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A photo contest winner
The Atlantic has a good piece on one of those subjects that I am slightly obsessed with, the ongoing militarization of American police forces. As a New Yorker, I am accustomed to being greeted by cops bearing assault rifles bravely monitoring the morning commute, which is more than slightly jarring, but the depressing thing is that that sort of sight quickly becomes normalized.
As former peace officer and Iraq veteran Arthur Rizer and co-author Joseph Hartman write, the police arms race has very clearly spread well beyond the urban borders of the only cities to actually be targeted by foreign terrorists.
Now, police officers routinely walk the beat armed with assault rifles and garbed in black full-battle uniforms. When one of us, Arthur Rizer, returned from active duty in Iraq, he saw a police officer at the Minneapolis airport armed with a M4 carbine assault rifle — the very same rifle Arthur carried during his combat tour in Fallujah.
The extent of this weapon “inflation” does not stop with high-powered rifles, either. In recent years, police departments both large and small have acquired bazookas, machine guns, and even armored vehicles (mini-tanks) for use in domestic police work.
What possible need does your average American police department have for a tank? I mean, besides giving it to Steven Seagal so that he can kill a puppy during a raid on a suspected cock-fighter that’s being filmed for a reality show.
Turning police departments into quasi-National Guard regiments isn’t just a huge waste of resources, it’s also dangerous and demoralizing. A militarized police force makes the citizenry — especially minorities — feel like they’re living under a military occupation. (As with most police abuses, it’s generally easier to ignore for members of the classes not routinely stopped, frisked and thrown in jail for minor drug offenses.) It’s unsettling and undemocratic. And the cops start to feel like occupiers.
The most serious consequence of the rapid militarization of American police forces, however, is the subtle evolution in the mentality of the “men in blue” from “peace officer” to soldier. This development is absolutely critical and represents a fundamental change in the nature of law enforcement. The primary mission of a police officer traditionally has been to “keep the peace.” Those whom an officer suspects to have committed a crime are treated as just that – suspects. Police officers are expected, under the rule of law, to protect the civil liberties of all citizens, even the “bad guys.” For domestic law enforcement, a suspect in custody remains innocent until proven guilty. Moreover, police officers operate among a largely friendly population and have traditionally been trained to solve problems using a complex legal system; the deployment of lethal violence is an absolute last resort.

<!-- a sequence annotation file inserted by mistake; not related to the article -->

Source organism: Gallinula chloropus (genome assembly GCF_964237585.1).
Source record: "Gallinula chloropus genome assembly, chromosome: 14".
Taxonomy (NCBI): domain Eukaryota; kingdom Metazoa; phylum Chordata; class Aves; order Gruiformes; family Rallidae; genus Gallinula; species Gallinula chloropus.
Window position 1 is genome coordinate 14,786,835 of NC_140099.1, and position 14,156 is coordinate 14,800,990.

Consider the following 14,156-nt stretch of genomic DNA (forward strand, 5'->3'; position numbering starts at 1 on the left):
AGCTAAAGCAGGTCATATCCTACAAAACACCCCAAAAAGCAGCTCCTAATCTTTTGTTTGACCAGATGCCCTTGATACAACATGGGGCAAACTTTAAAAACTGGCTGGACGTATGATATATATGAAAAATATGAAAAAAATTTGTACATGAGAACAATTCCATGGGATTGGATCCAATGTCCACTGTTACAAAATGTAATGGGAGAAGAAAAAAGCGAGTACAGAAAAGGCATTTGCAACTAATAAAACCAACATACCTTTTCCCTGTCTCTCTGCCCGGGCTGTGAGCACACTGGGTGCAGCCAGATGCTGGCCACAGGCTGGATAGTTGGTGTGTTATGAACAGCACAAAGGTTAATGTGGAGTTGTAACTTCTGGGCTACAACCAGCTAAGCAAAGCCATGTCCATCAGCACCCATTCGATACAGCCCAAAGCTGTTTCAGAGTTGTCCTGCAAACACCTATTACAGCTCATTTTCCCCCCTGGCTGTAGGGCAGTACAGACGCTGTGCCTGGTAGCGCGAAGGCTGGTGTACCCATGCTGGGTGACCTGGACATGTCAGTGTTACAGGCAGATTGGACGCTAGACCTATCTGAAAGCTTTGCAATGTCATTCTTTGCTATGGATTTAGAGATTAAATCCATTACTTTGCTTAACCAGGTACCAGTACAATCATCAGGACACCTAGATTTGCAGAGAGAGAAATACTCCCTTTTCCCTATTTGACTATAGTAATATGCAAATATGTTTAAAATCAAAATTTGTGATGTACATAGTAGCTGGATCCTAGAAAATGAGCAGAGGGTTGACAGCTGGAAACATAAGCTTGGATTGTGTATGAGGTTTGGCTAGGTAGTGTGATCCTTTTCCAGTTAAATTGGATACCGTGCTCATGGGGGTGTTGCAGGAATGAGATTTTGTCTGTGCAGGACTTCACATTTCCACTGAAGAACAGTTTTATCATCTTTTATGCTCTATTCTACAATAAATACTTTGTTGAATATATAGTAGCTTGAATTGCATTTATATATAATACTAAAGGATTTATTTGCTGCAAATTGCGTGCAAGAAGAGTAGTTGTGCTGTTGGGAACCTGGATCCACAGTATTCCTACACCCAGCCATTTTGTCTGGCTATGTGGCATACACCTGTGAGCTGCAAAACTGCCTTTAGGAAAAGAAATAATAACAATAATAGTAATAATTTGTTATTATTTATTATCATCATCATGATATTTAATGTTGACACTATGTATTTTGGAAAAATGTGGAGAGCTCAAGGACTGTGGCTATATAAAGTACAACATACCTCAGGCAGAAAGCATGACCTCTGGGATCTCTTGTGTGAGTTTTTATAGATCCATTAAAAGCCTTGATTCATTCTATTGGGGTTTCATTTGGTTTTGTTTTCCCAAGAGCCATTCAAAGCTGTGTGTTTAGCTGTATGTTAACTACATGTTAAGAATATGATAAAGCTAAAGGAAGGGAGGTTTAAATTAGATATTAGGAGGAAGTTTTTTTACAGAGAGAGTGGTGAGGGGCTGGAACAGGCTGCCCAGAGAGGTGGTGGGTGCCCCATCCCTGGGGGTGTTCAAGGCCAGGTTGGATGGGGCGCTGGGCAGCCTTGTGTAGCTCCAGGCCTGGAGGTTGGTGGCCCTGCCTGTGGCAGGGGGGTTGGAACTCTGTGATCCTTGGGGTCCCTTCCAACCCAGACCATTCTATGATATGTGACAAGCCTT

Soldiers, on the other hand, are trained to identify and kill the enemy. This is a problem. Cops are increasingly seeing the citizens they’re hired to protect as “the enemy.” This is in part how nonviolent protesters end up tear-gassed and shot at. This is part of why violence is so often the first resort of cops dealing with any sort of tricky situation, rather than the last. The idea that we need our cops to be the heavily armed soldiers of the streets — instead of, say, social workers with the power to arrest — leads to bad recruiting, bad training, unnecessary deaths, mass distrust of the police by vulnerable communities, and the contemptuous feeling of many cops that they themselves are above the law.
The authors identify 9/11 as the start of this trend. But I agree with Reason magazine that it actually all started with the war on drugs. Radley Balko did the essential research on the subject a few years back, and most paramilitary police actions that end up going horribly wrong are anti-drug raids. The Patriot Act itself is routinely used to fight the drug war. The argument that these tactics are necessary to keep us safe from scary foreign terrorists falls apart when you see how often all this firepower is directed at Americans looking only to get high or make a buck getting someone else high.
Alex Pareene writes about politics for Salon and is the author of "The Rude Guide to Mitt." Email him at email@example.com and follow him on Twitter @pareeneMore Alex Pareene.
A photo contest winner
A photo contest winner
“In life many people have two faces. You think you know someone, but they are not always what they seem. You can’t always trust people. My hero would be someone who is trustworthy, honest and always has their heart in the right place.” Ateya Grade 9 @ Mirman Hayati School (Herat, Afghanistan)
“I pray every night before I go to bed for a hero or an angel capable of helping defenseless children and bringing them happiness. I reach up into the sky hoping to touch a spirit who can make my wish come true.” Fatimah Grade 9 @ Majoba Hervey (Herat, Afghanistan)